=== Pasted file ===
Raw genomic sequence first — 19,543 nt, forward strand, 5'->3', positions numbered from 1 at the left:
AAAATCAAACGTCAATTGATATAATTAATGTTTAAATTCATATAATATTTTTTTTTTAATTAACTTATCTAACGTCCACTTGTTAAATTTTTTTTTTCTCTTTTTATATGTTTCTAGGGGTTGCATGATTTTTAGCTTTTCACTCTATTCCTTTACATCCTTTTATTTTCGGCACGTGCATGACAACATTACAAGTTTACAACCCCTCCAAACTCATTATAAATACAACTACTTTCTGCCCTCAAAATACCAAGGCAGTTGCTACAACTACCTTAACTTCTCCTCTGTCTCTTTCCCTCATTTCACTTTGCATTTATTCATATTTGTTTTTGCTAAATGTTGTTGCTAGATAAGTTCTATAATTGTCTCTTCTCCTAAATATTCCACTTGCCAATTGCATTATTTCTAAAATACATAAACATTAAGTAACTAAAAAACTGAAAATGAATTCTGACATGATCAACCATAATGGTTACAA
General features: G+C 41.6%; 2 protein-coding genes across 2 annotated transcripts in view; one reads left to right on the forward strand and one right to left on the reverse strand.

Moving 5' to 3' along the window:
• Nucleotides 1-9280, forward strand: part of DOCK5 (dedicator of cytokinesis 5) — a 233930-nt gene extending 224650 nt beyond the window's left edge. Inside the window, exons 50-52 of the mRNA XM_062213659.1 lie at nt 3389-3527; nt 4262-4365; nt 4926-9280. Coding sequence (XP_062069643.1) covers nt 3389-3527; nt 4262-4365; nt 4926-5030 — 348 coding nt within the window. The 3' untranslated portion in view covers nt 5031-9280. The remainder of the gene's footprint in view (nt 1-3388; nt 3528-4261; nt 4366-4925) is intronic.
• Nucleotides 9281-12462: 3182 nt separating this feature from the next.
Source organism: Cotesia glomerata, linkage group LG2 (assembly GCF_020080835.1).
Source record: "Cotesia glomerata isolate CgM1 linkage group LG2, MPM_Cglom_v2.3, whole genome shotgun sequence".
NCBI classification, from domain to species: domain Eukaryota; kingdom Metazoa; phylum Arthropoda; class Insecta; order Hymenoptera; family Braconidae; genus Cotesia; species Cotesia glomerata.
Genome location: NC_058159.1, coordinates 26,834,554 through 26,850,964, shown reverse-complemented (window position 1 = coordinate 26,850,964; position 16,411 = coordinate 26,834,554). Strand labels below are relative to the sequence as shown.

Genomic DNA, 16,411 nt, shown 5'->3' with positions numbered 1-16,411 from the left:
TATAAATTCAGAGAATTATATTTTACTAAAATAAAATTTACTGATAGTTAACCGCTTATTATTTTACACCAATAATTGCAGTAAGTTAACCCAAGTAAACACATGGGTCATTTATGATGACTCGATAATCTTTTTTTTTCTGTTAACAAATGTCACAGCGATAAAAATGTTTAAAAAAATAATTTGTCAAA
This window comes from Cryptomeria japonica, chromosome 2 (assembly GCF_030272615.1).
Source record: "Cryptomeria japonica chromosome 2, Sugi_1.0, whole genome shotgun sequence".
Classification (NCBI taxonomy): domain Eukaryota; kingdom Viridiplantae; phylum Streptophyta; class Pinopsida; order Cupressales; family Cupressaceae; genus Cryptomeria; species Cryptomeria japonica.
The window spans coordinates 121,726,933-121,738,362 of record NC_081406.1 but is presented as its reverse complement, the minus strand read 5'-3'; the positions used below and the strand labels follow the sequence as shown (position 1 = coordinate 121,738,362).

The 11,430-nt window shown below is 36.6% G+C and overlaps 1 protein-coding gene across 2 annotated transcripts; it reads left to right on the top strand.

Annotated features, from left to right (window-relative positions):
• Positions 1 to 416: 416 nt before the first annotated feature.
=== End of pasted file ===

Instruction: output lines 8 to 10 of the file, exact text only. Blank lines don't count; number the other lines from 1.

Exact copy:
Source record: "Cotesia glomerata isolate CgM1 linkage group LG2, MPM_Cglom_v2.3, whole genome shotgun sequence".
NCBI classification, from domain to species: domain Eukaryota; kingdom Metazoa; phylum Arthropoda; class Insecta; order Hymenoptera; family Braconidae; genus Cotesia; species Cotesia glomerata.
Genome location: NC_058159.1, coordinates 26,834,554 through 26,850,964, shown reverse-complemented (window position 1 = coordinate 26,850,964; position 16,411 = coordinate 26,834,554). Strand labels below are relative to the sequence as shown.